Around 4,000 people have fled Mosul daily since operations backed by a US-led coalition of states began on the west of the city on 19 February, according to OCHA, the UN's humanitarian office.
The total number of people displaced from Mosul and the surrounding environs since Iraqi forces kicked off their campaigns in Mosul in October 2016 now stands at 191,826, according to statistics from the International Organization for Migration.
These include around two thousand people who arrived in the Kurdistan region from the city on Thursday, according to Hoshang Mohamed, Director General of the Joint Crisis Coordination Centre.
"In the next couple of days it is expected huge numbers will be arriving," said Mohamed in comment to Rudaw.
As battles in west Mosul intensify on Thursday, Reuters reported that both civilians in addition to Islamic State militants were feared dead after an airstrike targeted a mosque in the al-Faruq district of the city.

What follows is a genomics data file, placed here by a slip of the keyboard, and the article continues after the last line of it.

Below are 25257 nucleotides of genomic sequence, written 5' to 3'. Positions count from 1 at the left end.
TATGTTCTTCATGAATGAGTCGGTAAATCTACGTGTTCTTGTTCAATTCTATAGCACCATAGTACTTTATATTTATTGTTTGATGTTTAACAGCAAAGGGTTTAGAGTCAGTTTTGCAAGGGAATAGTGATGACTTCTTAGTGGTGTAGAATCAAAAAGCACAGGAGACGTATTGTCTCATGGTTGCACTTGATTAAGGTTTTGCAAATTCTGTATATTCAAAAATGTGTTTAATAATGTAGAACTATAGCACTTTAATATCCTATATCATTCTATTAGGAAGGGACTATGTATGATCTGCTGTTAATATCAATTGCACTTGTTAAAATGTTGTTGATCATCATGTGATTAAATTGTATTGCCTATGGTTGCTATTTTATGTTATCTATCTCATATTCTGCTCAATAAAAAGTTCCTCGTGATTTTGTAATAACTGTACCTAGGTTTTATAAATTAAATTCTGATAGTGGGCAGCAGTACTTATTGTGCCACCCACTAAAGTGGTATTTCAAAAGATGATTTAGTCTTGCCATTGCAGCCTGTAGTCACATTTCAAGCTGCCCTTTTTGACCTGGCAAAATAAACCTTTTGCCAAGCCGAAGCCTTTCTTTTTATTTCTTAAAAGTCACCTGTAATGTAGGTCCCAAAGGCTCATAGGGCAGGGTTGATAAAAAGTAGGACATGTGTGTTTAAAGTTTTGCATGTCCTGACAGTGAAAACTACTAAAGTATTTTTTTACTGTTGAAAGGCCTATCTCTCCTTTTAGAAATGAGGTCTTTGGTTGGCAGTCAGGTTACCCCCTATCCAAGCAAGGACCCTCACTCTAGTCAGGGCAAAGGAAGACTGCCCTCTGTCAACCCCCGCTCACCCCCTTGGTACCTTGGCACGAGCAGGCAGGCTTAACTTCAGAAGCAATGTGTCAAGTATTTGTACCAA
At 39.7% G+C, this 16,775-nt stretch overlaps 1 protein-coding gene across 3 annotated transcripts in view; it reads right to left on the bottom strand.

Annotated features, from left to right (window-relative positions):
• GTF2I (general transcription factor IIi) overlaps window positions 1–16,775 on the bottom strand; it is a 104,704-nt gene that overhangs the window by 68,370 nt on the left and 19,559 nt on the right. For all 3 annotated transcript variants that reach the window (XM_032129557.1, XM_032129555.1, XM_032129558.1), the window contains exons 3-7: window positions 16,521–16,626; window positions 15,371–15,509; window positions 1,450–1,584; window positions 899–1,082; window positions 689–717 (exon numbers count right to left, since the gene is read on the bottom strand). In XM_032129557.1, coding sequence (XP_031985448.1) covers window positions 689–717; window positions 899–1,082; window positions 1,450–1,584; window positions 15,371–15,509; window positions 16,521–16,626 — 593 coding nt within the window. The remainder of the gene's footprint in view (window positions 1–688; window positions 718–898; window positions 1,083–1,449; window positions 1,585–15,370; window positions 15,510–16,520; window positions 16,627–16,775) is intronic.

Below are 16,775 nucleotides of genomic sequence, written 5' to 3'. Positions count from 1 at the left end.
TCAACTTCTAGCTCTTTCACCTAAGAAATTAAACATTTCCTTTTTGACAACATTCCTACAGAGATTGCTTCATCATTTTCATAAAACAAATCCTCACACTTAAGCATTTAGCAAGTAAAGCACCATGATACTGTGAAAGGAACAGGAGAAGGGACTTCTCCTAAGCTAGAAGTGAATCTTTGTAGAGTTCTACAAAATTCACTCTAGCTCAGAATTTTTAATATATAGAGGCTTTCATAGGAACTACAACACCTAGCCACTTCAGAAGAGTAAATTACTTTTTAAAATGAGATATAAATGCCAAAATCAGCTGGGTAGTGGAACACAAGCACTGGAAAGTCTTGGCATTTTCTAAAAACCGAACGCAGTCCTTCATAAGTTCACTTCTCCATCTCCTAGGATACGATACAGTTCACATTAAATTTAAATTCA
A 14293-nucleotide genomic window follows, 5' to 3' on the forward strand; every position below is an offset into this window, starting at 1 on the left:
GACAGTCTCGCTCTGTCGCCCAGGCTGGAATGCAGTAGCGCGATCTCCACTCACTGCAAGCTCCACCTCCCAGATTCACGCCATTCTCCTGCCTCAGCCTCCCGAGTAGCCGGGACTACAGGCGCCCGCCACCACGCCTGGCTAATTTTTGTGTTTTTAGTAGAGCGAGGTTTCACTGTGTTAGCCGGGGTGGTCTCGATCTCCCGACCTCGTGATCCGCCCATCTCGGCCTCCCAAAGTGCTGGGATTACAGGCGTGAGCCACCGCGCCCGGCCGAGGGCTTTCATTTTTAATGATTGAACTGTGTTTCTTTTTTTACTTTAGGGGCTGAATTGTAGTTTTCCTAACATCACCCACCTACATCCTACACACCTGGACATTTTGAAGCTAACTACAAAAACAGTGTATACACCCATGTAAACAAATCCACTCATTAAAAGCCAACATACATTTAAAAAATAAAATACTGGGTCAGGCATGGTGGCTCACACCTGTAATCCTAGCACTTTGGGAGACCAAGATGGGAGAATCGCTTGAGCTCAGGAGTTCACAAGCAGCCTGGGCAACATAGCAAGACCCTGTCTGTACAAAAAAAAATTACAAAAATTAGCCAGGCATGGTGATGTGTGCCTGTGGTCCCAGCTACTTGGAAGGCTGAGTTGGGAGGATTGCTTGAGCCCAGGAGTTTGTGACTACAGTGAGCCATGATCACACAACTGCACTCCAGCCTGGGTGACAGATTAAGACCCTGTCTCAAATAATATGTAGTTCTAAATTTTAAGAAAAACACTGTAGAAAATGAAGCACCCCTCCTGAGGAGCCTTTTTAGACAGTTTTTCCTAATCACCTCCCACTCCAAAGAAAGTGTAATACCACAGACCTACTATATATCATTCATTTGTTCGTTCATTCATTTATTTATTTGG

IS militants took control of Mosul in June 2014 during a series of military conquests that saw the extremist group seize vast swathes of territory straddling both Iraq and Syria.
On Wednesday, a top-ranking US military official said that around 2,000 IS fighters remained positioned in and around west Mosul, defending the last portions of their former Iraqi bastion.
"We have a specific campaign to hunt them and kill them," Army Lieutenant General Stephen Townsend said in a video call from Baghdad.
"Almost all of Abu Bakr al-Baghdadi's inner circle has been killed in the last six months."
Aid agencies have expressed concern as to how to accomodate the needs of those displaced from the city as Iraqi troops make inroads into west Mosul, with OCHA announcing in a press release on Wednesday that with three camps for Internally Displaced People south of Mosul full, plans are underway to expand and upgrade current sites.